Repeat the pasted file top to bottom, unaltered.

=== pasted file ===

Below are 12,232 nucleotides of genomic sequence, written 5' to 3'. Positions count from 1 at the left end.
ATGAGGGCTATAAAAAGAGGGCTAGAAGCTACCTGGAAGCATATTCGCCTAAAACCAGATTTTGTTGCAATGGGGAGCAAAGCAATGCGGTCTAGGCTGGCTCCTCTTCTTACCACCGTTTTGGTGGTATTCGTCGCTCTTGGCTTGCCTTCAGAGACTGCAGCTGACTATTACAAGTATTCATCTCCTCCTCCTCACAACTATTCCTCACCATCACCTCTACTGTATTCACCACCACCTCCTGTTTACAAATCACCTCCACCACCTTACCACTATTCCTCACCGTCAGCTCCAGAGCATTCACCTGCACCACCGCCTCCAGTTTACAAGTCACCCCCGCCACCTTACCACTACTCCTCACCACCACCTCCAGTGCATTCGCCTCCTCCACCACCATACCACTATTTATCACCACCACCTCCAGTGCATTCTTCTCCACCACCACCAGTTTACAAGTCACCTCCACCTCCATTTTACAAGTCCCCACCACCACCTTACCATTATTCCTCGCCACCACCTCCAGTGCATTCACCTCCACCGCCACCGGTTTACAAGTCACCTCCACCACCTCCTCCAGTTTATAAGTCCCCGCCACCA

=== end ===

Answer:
Below are 12,232 nucleotides of genomic sequence, written 5' to 3'. Positions count from 1 at the left end.
ATGAGGGCTATAAAAAGAGGGCTAGAAGCTACCTGGAAGCATATTCGCCTAAAACCAGATTTTGTTGCAATGGGGAGCAAAGCAATGCGGTCTAGGCTGGCTCCTCTTCTTACCACCGTTTTGGTGGTATTCGTCGCTCTTGGCTTGCCTTCAGAGACTGCAGCTGACTATTACAAGTATTCATCTCCTCCTCCTCACAACTATTCCTCACCATCACCTCTACTGTATTCACCACCACCTCCTGTTTACAAATCACCTCCACCACCTTACCACTATTCCTCACCGTCAGCTCCAGAGCATTCACCTGCACCACCGCCTCCAGTTTACAAGTCACCCCCGCCACCTTACCACTACTCCTCACCACCACCTCCAGTGCATTCGCCTCCTCCACCACCATACCACTATTTATCACCACCACCTCCAGTGCATTCTTCTCCACCACCACCAGTTTACAAGTCACCTCCACCTCCATTTTACAAGTCCCCACCACCACCTTACCATTATTCCTCGCCACCACCTCCAGTGCATTCACCTCCACCGCCACCGGTTTACAAGTCACCTCCACCACCTCCTCCAGTTTATAAGTCCCCGCCACCA